Cuomo often said he wished he had served in better economic times. His soaring rhetoric often was grounded by state deficits, an economy sunk in a national recession and the Rust Belt phenomena that weakened New York and dropped it from a global manufacturing power to a state that spends billions of dollars a year trying to retain or attract employers and stem an exodus of young, educated New Yorkers.

He directed much of his energy to trying to instill in young people a love for New York and faith in its future, but the exodus continued.

In the 20 years since he left office, he evolved from the hard-charging executive who rarely left Albany to a statesman -- a role that perhaps best suited his eloquence.

He returned to practicing law and his political commentary was sought by major news organizations. Sometimes he used humor as a skewer, such as when he described to reporters a legislative leader whom he didn't respect intellectually as a "handsome man."

But it all began in Forest Hills. Cuomo was teaching at St. John's when he was dispatched by Mayor Lindsay to tamp down a racially tinged housing fight in Queens in the 1970s. A large federal housing project for the poor was being planned for middle-class neighborhoods filled with whites who had moved from Brooklyn and the Bronx.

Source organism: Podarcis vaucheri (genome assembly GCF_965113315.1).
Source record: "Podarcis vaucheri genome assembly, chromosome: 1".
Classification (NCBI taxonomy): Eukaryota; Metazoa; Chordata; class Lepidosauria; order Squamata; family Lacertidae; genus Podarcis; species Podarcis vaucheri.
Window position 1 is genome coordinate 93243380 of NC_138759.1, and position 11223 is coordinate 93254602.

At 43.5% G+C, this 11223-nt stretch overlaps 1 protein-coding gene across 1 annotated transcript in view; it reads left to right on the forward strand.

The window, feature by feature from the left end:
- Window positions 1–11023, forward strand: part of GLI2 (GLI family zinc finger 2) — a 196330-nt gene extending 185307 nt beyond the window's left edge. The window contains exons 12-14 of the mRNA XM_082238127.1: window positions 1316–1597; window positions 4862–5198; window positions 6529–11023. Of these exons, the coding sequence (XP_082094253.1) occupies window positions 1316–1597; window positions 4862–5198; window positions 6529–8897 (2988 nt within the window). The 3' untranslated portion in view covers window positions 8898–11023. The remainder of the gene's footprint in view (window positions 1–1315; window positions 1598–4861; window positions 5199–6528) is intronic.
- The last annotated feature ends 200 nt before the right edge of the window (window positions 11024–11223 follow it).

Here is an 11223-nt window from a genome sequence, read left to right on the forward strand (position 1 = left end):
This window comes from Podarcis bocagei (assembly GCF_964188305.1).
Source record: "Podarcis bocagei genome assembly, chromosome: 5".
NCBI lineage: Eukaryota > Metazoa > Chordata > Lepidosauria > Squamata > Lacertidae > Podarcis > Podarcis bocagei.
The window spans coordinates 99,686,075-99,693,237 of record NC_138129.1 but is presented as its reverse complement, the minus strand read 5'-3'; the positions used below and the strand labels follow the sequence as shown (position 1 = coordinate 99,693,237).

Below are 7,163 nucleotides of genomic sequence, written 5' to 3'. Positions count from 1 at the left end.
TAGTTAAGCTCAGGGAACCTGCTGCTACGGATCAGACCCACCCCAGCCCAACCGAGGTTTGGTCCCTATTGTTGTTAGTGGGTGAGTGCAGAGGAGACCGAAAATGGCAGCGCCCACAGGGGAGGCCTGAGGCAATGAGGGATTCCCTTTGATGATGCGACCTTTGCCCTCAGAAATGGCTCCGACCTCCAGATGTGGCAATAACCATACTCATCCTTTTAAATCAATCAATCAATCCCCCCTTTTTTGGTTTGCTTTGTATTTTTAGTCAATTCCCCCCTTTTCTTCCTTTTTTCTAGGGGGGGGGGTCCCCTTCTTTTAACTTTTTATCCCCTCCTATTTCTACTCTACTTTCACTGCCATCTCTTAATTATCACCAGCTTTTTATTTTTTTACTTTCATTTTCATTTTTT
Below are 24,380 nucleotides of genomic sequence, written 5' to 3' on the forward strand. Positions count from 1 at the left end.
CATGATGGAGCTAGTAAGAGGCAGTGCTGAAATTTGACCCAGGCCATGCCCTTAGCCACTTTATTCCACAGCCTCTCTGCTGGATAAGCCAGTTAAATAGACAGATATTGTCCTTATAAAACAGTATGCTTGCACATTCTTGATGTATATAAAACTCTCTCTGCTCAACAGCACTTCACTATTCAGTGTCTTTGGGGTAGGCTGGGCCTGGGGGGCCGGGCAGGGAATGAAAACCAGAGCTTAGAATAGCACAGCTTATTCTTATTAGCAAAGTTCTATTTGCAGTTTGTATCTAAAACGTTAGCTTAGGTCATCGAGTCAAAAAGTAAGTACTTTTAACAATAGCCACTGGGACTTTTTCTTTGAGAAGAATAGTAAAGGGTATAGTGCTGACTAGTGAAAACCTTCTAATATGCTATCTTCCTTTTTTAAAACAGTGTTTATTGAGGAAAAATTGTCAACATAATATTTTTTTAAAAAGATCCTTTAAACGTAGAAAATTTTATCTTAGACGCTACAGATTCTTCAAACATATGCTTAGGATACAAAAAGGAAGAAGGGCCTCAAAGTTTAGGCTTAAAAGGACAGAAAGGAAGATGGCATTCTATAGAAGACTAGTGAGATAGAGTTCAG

Cuomo negotiated a compromise in which the city scaled back its mammoth public housing plan. The resolution was widely seen as a political success forged by compromise, and a victory for race relations at a time when the nation saw few.

In his book "Forest Hills Diary: The Crisis of Low-Income Housing," Cuomo emphasized the need to take on what some consider insurmountable and intractable problems as the ones most worthy of effort.

"There will always be more problems than solutions; more to be done than has been done; more quests than conquests," Cuomo wrote. "The game is lost only when we stop trying."

With Yancey Roy, Ellen Yan and Paul LaRocco